Gomathy, who is from Madurai, had a degree in mathematics before she went on to higher studies in Tamil. In the US, she obtained a master's degree in education. She teaches a couple of courses at the University, once she has completed her daily household duties. During the first three years of the Ambatis' stay in the US, it was Gomathy who took care of the boys' educational and development needs at home, while Murali Mohan Rao was settling down in his studies. Jayakrishna was ten and Bala three then.

It was Gomathy who first noticed Bala's precocious talent, his language skills, cognitive ability and mathematical aptitude. Jayakrishna would also participate in honing young Bala's prodigious intelligence and memory. Bala could spell quite well at three and knew the multiplication tables before he was five. Yet the US school system did not permit him to join school until he was six.

It was only after Murali Mohan Rao completed his higher studies and started his teaching career that he started devoting time to Bala's intellectual stimulation. He used his new professional status to repeatedly argue with the administrators to win Bala double promotions.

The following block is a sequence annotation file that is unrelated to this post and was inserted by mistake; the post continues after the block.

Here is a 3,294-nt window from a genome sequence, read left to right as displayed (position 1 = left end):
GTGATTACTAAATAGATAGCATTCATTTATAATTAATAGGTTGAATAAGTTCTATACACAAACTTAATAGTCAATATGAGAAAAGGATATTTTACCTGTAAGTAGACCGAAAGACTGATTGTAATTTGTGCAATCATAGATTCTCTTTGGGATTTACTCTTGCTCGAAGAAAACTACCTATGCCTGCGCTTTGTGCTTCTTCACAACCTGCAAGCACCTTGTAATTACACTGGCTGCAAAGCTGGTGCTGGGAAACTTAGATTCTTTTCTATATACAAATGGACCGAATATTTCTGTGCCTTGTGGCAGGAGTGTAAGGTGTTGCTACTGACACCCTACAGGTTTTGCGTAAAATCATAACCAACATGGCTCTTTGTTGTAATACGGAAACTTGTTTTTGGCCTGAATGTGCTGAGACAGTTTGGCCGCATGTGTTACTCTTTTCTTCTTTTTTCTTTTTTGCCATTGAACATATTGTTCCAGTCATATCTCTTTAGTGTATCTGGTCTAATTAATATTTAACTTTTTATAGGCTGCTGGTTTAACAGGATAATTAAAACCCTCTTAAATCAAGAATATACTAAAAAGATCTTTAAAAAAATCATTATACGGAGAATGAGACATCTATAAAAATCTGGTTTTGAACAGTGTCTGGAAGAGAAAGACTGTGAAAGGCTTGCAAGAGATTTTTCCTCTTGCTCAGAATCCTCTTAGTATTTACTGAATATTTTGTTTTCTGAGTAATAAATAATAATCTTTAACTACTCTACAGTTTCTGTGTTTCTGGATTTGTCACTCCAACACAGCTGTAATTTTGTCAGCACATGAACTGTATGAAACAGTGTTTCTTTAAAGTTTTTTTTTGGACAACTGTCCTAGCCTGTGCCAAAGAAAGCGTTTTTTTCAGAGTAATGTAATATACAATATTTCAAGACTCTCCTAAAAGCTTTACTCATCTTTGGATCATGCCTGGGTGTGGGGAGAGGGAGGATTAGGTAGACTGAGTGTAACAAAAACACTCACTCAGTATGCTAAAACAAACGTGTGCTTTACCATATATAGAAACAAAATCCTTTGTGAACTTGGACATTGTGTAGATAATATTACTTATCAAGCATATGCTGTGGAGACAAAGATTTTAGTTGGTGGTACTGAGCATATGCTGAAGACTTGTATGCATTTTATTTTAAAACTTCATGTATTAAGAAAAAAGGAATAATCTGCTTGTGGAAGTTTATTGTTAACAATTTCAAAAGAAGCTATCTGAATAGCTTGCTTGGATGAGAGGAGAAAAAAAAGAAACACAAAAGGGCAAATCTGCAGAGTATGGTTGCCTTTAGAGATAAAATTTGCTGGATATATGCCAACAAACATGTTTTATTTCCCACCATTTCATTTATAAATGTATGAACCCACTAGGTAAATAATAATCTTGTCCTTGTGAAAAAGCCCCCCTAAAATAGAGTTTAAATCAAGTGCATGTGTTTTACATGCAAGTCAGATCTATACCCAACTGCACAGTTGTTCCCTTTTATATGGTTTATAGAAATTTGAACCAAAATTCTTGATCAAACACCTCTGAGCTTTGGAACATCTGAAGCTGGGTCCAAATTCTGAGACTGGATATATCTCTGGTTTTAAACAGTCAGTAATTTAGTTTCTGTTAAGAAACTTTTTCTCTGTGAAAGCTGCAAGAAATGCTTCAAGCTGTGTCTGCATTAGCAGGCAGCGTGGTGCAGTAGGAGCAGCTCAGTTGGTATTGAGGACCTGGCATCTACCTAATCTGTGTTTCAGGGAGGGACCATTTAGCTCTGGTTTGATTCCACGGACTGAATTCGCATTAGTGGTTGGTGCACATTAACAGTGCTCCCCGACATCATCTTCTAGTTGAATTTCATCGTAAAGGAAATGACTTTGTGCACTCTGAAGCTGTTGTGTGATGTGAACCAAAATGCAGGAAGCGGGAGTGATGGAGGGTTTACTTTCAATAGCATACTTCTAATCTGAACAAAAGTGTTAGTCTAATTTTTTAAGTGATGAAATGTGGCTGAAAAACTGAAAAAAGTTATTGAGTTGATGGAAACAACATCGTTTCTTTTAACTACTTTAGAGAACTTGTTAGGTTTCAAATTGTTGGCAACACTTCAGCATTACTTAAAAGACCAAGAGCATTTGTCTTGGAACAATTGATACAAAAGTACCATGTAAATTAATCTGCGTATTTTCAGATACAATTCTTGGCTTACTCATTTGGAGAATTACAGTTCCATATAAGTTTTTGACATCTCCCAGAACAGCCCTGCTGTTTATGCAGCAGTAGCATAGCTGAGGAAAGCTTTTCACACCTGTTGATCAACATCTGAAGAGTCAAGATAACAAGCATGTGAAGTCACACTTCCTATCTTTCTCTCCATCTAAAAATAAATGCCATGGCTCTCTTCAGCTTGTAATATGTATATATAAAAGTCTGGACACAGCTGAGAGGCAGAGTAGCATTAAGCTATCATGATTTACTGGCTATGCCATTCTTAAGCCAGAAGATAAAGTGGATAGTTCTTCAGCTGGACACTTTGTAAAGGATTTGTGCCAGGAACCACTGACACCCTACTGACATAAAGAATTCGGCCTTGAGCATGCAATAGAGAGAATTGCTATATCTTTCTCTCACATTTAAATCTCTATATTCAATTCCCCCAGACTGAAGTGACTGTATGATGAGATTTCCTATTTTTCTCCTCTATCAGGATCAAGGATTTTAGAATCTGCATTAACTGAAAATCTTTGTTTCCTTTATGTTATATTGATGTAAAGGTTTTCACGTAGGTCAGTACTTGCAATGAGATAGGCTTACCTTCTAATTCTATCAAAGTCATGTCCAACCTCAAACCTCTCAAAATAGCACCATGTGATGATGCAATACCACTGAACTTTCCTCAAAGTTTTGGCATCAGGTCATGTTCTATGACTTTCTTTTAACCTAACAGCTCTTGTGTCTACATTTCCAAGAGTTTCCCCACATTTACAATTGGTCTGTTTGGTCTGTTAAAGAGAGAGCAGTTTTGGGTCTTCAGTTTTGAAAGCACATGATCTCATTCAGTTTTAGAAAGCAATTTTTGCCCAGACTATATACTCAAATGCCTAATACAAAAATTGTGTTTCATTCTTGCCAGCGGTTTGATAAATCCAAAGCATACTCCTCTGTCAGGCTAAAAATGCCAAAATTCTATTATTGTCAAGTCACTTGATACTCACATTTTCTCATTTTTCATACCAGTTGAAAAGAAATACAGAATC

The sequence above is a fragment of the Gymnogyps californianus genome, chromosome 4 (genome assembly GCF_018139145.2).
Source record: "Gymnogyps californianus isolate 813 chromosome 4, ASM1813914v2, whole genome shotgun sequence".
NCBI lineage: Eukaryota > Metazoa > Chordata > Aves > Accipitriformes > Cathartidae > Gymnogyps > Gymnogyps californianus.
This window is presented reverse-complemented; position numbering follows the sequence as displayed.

There were, and still are, several brainstorming sessions in the Ambati home, making learning a pleasurable experience - the word 'fun' is anathema to Murali Mohan Rao. There would be quizzes on maths, physics, the environment and so on, in which all four would take part enthusiastically.

The Ambatis follow a traditional lifestyle at home - respect for elders, humility, our spiritual heritage, discipline are important ingredients. There is much Telugu spoken and an effort to bring the boys up as normal persons. Sport is not ruled out - basketball is a favourite and chess is more than a hobby with both the sons. All four are regular visitors to the Hindu temple where they conduct an Educational Excellence Programme on Saturday afternoons to train middle and high school students to prepare for the National Merit Scholarship and SAT exams.